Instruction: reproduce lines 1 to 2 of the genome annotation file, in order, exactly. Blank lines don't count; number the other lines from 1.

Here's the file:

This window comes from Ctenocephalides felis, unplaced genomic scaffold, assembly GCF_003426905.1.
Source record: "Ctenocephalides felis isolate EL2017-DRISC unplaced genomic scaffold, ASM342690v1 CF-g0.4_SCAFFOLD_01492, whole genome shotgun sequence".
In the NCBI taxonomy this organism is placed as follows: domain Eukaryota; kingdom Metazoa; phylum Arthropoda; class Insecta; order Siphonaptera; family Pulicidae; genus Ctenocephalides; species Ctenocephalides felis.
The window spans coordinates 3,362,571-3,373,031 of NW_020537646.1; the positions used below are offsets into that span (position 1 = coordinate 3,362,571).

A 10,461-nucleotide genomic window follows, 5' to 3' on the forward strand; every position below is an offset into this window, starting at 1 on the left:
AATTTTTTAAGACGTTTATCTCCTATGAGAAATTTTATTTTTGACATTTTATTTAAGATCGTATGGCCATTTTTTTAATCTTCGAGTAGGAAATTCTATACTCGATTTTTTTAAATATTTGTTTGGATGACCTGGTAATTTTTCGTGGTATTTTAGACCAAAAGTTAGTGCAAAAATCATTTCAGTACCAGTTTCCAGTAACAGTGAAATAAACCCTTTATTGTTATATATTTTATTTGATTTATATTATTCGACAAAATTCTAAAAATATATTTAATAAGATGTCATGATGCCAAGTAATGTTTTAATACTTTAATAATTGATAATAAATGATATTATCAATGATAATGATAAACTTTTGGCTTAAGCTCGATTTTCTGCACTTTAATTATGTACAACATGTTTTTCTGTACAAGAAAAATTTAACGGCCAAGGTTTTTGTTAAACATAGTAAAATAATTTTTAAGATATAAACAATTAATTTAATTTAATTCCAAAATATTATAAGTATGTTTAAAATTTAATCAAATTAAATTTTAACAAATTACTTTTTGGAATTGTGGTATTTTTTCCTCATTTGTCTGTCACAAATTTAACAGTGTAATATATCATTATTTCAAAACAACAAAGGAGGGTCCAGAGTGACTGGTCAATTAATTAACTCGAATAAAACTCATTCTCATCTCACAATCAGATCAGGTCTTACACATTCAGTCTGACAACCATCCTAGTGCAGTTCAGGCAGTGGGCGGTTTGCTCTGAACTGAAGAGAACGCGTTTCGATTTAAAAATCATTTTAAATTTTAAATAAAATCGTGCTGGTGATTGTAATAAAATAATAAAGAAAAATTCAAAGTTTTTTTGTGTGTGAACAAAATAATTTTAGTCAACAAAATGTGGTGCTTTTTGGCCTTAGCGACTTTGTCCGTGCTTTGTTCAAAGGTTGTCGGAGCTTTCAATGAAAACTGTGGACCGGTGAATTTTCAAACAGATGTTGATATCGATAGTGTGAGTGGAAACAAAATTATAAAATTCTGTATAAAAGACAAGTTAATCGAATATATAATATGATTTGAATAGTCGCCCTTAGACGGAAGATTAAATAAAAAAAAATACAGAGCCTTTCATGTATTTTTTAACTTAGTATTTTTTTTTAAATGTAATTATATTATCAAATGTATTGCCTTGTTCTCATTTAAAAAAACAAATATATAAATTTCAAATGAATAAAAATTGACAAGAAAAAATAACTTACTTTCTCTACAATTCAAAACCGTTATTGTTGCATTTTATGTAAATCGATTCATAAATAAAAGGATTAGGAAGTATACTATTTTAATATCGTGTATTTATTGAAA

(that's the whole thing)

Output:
This window comes from Ctenocephalides felis, unplaced genomic scaffold, assembly GCF_003426905.1.
Source record: "Ctenocephalides felis isolate EL2017-DRISC unplaced genomic scaffold, ASM342690v1 CF-g0.4_SCAFFOLD_01492, whole genome shotgun sequence".